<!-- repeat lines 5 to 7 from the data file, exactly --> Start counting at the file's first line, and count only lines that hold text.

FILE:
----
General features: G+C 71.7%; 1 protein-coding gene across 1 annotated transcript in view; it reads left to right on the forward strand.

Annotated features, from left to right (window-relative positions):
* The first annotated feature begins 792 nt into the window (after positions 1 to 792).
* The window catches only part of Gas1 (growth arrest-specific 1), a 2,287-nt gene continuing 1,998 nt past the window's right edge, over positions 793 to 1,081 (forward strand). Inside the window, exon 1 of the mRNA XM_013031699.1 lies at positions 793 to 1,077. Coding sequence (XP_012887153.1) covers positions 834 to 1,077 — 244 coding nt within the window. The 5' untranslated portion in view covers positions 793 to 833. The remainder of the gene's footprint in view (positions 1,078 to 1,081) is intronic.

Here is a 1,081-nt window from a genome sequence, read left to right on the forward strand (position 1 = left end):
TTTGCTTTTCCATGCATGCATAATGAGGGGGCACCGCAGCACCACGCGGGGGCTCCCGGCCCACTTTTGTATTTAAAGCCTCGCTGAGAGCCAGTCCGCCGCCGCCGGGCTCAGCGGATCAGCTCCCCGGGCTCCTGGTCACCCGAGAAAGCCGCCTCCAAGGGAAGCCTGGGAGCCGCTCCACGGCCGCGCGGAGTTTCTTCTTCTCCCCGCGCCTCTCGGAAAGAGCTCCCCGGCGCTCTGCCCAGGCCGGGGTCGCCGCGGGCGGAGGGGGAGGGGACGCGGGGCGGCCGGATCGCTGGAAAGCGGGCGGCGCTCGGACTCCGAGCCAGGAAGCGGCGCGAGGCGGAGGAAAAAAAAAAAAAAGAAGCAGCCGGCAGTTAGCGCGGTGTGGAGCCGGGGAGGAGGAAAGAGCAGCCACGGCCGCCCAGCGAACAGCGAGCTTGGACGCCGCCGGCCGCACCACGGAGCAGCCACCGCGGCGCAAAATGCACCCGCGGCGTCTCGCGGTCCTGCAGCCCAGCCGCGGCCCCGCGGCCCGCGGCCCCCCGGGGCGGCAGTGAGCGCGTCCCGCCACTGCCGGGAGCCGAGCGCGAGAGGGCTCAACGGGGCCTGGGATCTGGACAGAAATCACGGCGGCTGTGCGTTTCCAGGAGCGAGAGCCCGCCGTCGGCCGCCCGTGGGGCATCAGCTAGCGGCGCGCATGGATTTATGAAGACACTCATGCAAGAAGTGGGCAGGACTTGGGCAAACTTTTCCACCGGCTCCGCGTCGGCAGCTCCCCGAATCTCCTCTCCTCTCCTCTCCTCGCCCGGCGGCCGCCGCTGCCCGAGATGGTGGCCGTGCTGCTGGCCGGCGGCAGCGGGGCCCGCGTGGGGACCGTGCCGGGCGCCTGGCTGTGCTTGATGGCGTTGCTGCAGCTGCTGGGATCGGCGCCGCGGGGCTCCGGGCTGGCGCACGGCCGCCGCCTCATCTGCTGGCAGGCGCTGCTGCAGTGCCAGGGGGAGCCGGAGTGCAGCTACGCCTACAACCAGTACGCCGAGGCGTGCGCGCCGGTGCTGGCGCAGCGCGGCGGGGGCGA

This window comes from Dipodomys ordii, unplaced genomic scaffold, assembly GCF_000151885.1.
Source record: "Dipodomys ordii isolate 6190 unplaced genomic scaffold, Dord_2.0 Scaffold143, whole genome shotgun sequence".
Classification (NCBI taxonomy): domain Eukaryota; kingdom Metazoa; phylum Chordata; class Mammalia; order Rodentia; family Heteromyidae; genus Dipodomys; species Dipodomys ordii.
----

Here is a 1,081-nt window from a genome sequence, read left to right on the forward strand (position 1 = left end):
TTTGCTTTTCCATGCATGCATAATGAGGGGGCACCGCAGCACCACGCGGGGGCTCCCGGCCCACTTTTGTATTTAAAGCCTCGCTGAGAGCCAGTCCGCCGCCGCCGGGCTCAGCGGATCAGCTCCCCGGGCTCCTGGTCACCCGAGAAAGCCGCCTCCAAGGGAAGCCTGGGAGCCGCTCCACGGCCGCGCGGAGTTTCTTCTTCTCCCCGCGCCTCTCGGAAAGAGCTCCCCGGCGCTCTGCCCAGGCCGGGGTCGCCGCGGGCGGAGGGGGAGGGGACGCGGGGCGGCCGGATCGCTGGAAAGCGGGCGGCGCTCGGACTCCGAGCCAGGAAGCGGCGCGAGGCGGAGGAAAAAAAAAAAAAAGAAGCAGCCGGCAGTTAGCGCGGTGTGGAGCCGGGGAGGAGGAAAGAGCAGCCACGGCCGCCCAGCGAACAGCGAGCTTGGACGCCGCCGGCCGCACCACGGAGCAGCCACCGCGGCGCAAAATGCACCCGCGGCGTCTCGCGGTCCTGCAGCCCAGCCGCGGCCCCGCGGCCCGCGGCCCCCCGGGGCGGCAGTGAGCGCGTCCCGCCACTGCCGGGAGCCGAGCGCGAGAGGGCTCAACGGGGCCTGGGATCTGGACAGAAATCACGGCGGCTGTGCGTTTCCAGGAGCGAGAGCCCGCCGTCGGCCGCCCGTGGGGCATCAGCTAGCGGCGCGCATGGATTTATGAAGACACTCATGCAAGAAGTGGGCAGGACTTGGGCAAACTTTTCCACCGGCTCCGCGTCGGCAGCTCCCCGAATCTCCTCTCCTCTCCTCTCCTCGCCCGGCGGCCGCCGCTGCCCGAGATGGTGGCCGTGCTGCTGGCCGGCGGCAGCGGGGCCCGCGTGGGGACCGTGCCGGGCGCCTGGCTGTGCTTGATGGCGTTGCTGCAGCTGCTGGGATCGGCGCCGCGGGGCTCCGGGCTGGCGCACGGCCGCCGCCTCATCTGCTGGCAGGCGCTGCTGCAGTGCCAGGGGGAGCCGGAGTGCAGCTACGCCTACAACCAGTACGCCGAGGCGTGCGCGCCGGTGCTGGCGCAGCGCGGCGGGGGCGA

This window comes from Dipodomys ordii, unplaced genomic scaffold, assembly GCF_000151885.1.